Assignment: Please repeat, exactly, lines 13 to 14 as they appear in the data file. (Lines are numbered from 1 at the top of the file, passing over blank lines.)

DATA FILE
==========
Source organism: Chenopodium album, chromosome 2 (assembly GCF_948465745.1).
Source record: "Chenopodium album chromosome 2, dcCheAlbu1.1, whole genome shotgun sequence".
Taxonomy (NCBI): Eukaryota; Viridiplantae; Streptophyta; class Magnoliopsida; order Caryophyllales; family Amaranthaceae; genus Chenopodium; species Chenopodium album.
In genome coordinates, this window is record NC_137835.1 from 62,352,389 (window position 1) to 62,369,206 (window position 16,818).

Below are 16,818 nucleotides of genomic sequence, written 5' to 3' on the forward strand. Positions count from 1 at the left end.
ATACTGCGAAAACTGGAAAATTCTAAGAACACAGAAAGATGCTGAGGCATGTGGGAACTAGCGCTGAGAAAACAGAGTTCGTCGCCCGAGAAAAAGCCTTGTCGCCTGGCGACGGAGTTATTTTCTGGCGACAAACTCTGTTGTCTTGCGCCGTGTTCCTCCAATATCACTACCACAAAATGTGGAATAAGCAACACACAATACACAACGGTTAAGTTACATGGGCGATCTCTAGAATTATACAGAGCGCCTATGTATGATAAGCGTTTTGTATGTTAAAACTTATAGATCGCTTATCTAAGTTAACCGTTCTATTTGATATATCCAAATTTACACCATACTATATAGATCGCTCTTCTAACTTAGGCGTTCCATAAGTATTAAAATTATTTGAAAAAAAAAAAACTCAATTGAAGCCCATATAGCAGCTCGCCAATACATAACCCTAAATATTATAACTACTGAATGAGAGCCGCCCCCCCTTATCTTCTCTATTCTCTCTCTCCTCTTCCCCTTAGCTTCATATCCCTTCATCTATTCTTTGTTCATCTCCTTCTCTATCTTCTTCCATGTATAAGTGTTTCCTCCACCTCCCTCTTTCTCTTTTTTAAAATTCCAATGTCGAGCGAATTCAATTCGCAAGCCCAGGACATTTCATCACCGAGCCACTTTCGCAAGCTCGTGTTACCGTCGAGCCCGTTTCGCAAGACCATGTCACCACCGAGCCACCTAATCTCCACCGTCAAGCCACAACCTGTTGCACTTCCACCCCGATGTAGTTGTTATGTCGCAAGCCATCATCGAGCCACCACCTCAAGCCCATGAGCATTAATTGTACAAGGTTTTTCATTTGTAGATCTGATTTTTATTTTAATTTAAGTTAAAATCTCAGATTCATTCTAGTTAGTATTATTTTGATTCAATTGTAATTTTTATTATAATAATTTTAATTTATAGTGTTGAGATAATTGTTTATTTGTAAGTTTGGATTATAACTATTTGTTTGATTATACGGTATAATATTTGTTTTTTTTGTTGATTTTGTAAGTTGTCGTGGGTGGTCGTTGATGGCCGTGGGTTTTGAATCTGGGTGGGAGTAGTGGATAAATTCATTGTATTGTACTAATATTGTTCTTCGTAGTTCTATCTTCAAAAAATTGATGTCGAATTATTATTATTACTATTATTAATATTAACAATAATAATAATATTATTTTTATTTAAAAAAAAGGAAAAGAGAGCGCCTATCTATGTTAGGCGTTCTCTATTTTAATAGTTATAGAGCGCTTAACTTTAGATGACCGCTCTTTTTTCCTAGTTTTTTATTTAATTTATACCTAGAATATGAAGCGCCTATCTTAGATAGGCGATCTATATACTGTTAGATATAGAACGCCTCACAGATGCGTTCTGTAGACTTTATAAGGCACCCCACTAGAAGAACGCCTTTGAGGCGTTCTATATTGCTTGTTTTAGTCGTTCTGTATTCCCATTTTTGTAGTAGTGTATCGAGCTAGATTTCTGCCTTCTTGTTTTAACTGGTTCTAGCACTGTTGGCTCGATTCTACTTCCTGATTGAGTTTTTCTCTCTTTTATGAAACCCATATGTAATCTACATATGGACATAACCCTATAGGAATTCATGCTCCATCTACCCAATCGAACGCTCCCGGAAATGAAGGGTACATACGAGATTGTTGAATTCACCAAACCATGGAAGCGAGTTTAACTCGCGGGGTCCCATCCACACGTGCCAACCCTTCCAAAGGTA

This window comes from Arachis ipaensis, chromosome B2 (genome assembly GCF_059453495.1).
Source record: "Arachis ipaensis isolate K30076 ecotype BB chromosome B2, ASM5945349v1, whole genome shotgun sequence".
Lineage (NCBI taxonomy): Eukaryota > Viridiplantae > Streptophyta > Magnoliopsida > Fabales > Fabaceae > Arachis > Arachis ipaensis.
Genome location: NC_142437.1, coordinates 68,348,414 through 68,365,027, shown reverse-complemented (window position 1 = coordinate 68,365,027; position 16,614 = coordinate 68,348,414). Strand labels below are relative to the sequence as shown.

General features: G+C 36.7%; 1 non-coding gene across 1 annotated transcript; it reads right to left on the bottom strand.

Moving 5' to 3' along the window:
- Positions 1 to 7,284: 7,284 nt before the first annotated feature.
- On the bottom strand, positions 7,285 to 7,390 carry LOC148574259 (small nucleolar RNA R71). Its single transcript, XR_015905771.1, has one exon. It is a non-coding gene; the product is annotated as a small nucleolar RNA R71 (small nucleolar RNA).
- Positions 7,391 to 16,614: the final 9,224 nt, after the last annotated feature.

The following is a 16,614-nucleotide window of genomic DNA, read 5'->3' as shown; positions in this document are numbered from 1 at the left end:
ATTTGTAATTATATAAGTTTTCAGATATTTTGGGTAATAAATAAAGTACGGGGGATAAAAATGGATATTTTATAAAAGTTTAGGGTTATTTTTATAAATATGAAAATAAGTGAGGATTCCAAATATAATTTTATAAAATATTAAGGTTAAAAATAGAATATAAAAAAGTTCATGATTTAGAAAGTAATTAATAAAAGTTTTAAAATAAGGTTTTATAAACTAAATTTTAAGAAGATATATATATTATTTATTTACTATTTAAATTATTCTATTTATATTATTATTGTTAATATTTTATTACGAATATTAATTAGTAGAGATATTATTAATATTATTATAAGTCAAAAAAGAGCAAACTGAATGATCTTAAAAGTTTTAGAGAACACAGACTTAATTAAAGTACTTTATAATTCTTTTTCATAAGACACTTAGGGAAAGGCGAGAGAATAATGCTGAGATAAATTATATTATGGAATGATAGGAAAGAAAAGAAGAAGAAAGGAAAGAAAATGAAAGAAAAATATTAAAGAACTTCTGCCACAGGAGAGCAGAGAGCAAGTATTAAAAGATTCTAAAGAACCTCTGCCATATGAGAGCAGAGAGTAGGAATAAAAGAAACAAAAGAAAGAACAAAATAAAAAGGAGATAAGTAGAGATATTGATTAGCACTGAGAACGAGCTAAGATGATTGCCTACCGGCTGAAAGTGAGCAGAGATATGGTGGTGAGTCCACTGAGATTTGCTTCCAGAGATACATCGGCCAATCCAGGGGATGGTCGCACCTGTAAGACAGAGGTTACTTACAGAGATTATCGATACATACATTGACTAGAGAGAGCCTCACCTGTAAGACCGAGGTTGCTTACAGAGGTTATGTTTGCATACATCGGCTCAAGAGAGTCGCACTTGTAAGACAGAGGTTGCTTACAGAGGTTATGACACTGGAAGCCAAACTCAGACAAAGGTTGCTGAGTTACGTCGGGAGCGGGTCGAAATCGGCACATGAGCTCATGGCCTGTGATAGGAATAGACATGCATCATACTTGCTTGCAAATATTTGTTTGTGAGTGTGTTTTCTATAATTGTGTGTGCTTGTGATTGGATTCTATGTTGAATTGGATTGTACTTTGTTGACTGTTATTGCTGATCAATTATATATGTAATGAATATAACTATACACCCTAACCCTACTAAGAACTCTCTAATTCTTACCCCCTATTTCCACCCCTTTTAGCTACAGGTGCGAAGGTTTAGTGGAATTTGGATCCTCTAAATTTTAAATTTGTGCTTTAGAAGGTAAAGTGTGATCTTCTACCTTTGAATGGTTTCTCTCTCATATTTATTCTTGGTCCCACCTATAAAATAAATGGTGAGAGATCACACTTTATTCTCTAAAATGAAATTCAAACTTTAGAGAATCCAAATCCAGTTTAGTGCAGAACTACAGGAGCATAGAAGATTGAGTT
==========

- Positions 1 to 7,284: 7,284 nt before the first annotated feature.
- On the bottom strand, positions 7,285 to 7,390 carry LOC148574259 (small nucleolar RNA R71). Its single transcript, XR_015905771.1, has one exon. It is a non-coding gene; the product is annotated as a small nucleolar RNA R71 (small nucleolar RNA).